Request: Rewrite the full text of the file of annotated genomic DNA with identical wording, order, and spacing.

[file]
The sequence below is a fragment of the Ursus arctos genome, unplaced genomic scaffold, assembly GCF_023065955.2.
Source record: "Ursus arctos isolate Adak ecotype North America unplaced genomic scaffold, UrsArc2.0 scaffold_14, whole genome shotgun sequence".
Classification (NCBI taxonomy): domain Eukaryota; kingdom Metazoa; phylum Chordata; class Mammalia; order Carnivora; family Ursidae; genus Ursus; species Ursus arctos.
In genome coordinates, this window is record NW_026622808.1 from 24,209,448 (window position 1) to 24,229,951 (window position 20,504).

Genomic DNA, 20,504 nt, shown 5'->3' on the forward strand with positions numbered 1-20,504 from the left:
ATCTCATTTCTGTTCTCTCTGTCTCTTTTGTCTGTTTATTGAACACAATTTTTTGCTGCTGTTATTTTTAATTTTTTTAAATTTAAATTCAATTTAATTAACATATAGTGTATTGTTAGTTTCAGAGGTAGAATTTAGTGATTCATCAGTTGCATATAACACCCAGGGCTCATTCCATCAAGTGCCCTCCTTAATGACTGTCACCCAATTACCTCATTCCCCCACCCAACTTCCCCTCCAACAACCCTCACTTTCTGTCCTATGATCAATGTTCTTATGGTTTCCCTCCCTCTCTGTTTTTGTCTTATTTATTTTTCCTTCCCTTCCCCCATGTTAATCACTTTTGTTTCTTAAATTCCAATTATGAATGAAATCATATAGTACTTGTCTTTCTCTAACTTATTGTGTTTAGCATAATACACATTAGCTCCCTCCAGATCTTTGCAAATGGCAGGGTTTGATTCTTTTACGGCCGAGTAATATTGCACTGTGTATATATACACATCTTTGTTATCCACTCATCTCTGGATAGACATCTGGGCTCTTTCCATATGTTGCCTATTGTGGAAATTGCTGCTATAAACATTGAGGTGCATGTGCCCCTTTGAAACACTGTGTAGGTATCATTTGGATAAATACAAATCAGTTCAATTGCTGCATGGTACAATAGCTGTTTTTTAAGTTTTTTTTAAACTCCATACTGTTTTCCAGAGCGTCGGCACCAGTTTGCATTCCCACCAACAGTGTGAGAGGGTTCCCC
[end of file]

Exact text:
The sequence below is a fragment of the Ursus arctos genome, unplaced genomic scaffold, assembly GCF_023065955.2.
Source record: "Ursus arctos isolate Adak ecotype North America unplaced genomic scaffold, UrsArc2.0 scaffold_14, whole genome shotgun sequence".
Classification (NCBI taxonomy): domain Eukaryota; kingdom Metazoa; phylum Chordata; class Mammalia; order Carnivora; family Ursidae; genus Ursus; species Ursus arctos.
In genome coordinates, this window is record NW_026622808.1 from 24,209,448 (window position 1) to 24,229,951 (window position 20,504).

Genomic DNA, 20,504 nt, shown 5'->3' on the forward strand with positions numbered 1-20,504 from the left:
ATCTCATTTCTGTTCTCTCTGTCTCTTTTGTCTGTTTATTGAACACAATTTTTTGCTGCTGTTATTTTTAATTTTTTTAAATTTAAATTCAATTTAATTAACATATAGTGTATTGTTAGTTTCAGAGGTAGAATTTAGTGATTCATCAGTTGCATATAACACCCAGGGCTCATTCCATCAAGTGCCCTCCTTAATGACTGTCACCCAATTACCTCATTCCCCCACCCAACTTCCCCTCCAACAACCCTCACTTTCTGTCCTATGATCAATGTTCTTATGGTTTCCCTCCCTCTCTGTTTTTGTCTTATTTATTTTTCCTTCCCTTCCCCCATGTTAATCACTTTTGTTTCTTAAATTCCAATTATGAATGAAATCATATAGTACTTGTCTTTCTCTAACTTATTGTGTTTAGCATAATACACATTAGCTCCCTCCAGATCTTTGCAAATGGCAGGGTTTGATTCTTTTACGGCCGAGTAATATTGCACTGTGTATATATACACATCTTTGTTATCCACTCATCTCTGGATAGACATCTGGGCTCTTTCCATATGTTGCCTATTGTGGAAATTGCTGCTATAAACATTGAGGTGCATGTGCCCCTTTGAAACACTGTGTAGGTATCATTTGGATAAATACAAATCAGTTCAATTGCTGCATGGTACAATAGCTGTTTTTTAAGTTTTTTTTAAACTCCATACTGTTTTCCAGAGCGTCGGCACCAGTTTGCATTCCCACCAACAGTGTGAGAGGGTTCCCC